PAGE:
"Big European clubs are always asking about Torres, but he loves it at Liverpool and is keen to get fit to fight for the title and Champions League," said Martini.

The Anfied future of Robbie Keane, however, appears less settled. Mark Lawreson's candid admission that Steven Gerrard expects Keane to leave has only stoked rumours that the Irishman could be sold in January.

And now Tottenham manager Harry Redknapp has admitted he could seek to take Keane back to White Hart Lane.

“I like Robbie Keane. He’s a fantastic footballer,” Redknapp said. “There’s no doubt about that. Everyone’s got a value and, at £20 million, it was a lot of money.

“I thought it was good business. The chairman did good business getting that type of money for him. But, if they don’t want to sell him, that’s their business.

“He’s a Liverpool player. Until the day when they say he’s for sale, he’s part of their club.”

Tottenham are looking to sign a forward in the transfer window to complement Roman Pavlyuchenko, Darren Bent and Frazier Campbell.

Rafa Poised To Score An Owen Goal

Seven years ago yesterday Michael Owen was crowned European Footballer of the Year. Today, with his career at a crossroads, Paul Joyce asks if Rafa Benitez should let bygones be bygones.

IT was designed to nip in the bud any further enquiries, but Rafa Benitez’s blunt insistence at the start of this month that he was not interested in signing Michael Owen succeeded only in raising one more question: Why?

Why, when missed chances have been a recurring lament this season, would Liverpool not consider pepping up their title charge with a player whose happy knack of scoring goals remains undimmed?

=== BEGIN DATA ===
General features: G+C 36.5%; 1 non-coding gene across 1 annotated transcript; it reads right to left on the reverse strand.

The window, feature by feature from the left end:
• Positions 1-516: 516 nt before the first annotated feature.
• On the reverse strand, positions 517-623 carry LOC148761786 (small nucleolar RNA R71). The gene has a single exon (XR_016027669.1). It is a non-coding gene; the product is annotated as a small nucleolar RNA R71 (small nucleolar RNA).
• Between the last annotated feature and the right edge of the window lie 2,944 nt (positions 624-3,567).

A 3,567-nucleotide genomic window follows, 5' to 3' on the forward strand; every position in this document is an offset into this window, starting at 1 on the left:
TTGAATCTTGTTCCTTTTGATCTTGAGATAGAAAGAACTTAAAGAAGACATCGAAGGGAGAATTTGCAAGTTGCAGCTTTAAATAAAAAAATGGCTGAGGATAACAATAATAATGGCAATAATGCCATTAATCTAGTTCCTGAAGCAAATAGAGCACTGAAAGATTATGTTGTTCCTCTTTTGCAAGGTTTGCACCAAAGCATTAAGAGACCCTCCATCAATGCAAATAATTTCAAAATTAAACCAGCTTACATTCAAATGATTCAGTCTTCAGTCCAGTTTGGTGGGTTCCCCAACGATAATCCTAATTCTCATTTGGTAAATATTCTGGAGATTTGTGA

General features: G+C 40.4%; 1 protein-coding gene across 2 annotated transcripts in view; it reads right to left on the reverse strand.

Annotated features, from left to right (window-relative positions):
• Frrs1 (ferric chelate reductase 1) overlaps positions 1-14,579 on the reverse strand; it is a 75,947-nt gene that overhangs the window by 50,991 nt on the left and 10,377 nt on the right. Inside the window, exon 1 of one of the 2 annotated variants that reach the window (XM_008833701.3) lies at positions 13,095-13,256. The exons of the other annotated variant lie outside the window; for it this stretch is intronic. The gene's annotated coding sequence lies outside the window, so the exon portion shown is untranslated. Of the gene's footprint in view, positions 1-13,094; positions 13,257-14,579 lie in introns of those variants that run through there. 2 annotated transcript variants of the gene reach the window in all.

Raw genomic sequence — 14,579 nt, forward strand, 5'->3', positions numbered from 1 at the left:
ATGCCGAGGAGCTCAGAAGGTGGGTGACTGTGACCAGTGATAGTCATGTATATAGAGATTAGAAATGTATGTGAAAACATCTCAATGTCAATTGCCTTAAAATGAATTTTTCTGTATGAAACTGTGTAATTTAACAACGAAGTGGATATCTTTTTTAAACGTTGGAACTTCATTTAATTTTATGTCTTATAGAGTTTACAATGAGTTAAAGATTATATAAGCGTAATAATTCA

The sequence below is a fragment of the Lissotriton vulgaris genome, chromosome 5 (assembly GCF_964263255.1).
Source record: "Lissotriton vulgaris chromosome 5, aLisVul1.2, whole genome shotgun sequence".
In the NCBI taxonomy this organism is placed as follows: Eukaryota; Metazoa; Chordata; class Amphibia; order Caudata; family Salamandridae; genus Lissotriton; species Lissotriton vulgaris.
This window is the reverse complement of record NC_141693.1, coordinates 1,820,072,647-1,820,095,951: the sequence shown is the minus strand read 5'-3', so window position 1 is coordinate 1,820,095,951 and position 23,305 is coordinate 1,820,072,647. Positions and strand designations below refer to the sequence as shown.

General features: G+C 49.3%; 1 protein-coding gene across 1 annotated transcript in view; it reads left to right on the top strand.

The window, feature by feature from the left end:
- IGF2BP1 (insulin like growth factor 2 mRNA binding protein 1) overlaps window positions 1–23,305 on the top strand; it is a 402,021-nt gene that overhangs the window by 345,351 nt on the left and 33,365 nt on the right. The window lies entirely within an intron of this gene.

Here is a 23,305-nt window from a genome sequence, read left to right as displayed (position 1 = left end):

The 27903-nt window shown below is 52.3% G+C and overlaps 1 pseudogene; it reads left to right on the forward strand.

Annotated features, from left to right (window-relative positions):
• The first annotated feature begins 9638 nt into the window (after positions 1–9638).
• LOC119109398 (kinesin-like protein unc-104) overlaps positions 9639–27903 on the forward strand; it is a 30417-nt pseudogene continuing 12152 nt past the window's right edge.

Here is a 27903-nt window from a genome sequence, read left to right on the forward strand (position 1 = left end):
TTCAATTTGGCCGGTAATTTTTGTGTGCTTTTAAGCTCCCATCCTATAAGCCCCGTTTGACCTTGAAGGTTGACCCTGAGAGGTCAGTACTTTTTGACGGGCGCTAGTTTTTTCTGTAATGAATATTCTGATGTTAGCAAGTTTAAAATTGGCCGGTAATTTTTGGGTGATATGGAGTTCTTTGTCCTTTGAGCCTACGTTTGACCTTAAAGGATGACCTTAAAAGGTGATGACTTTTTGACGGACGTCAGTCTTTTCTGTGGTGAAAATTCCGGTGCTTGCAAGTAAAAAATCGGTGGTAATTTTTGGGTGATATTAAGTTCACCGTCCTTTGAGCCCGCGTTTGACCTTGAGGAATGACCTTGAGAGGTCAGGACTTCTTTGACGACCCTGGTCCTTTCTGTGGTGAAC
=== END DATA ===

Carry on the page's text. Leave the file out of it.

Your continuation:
Why, when money is tight, would the prospect of bringing a proven talent back to the club at a knockdown price not be worth further investigation?

Owen’s prevarication over a contract at Newcastle has become an issue for debate between managers and chairmen at Everton, Manchester City and numerous other Premier League clubs.

Yet at Anfield the striker’s name is almost taboo – it is that of another old boy, Wigan’s Emile Heskey, which continues to keep the rumour mill busy.

“It is clear that we will not be signing Michael Owen,” said Benitez in the aftermath of the game with West Ham on December 1 when asked about the 29-year-old’s situation.

If there was one match during Liverpool’s recent patchy run of form that screamed out for a forward capable of dispatching just one of several chances, it was that goalless stalemate.

Perceived wisdom in the red half of Merseyside has it that the only thing preventing Liverpool from pulling clear of their rivals has been the absence of Fernando Torres.

Should that belief hold true, then a move for Owen would provide the perfect substitute in more ways than one if the Spaniard’s hamstrings suffer further pulls, tears and strains once he completes his recovery from his third such injury of the campaign.

Without Torres in the side, Liverpool do not boast the same threat largely because they do not possess anyone else who can stretch defences with his jet-heeled pace.

Owen would remedy that, while a record of nine goals in 10 starts this season for Newcastle suggests Sir Alex Ferguson and Luiz Felipe Scolari would shrink at the thought of that sort of firepower suddenly being added to Benitez’s armoury.

The last time that the championship was deposited in the Anfield trophy cabinet in 1990, it took an inspirational signing by Kenny Dalglish to keep the chasing pack at bay.

Ronnie Rosenthal may be for ever remembered for a glaring miss at Villa Park, but seven goals in the final eight matches of the season ensured his name in Mersey folklore for very different reasons.

For all Newcastle boss Joe Kinnear’s protestations that Owen will see out the final months of his contract at St James’ Park, Benitez has an opportunity to pull off a similar masterstroke – or, at the very least, explore doing so.

There is, of course, history between Owen and Liverpool that stretches beyond the 158 goals he plundered in 297 games and, in particular, with Benitez.

The Spaniard’s first pre-season tour in charge in the summer of 2004 was scarred by constant questions about the future of Owen, who had been allowed to run his contract down towards its final year.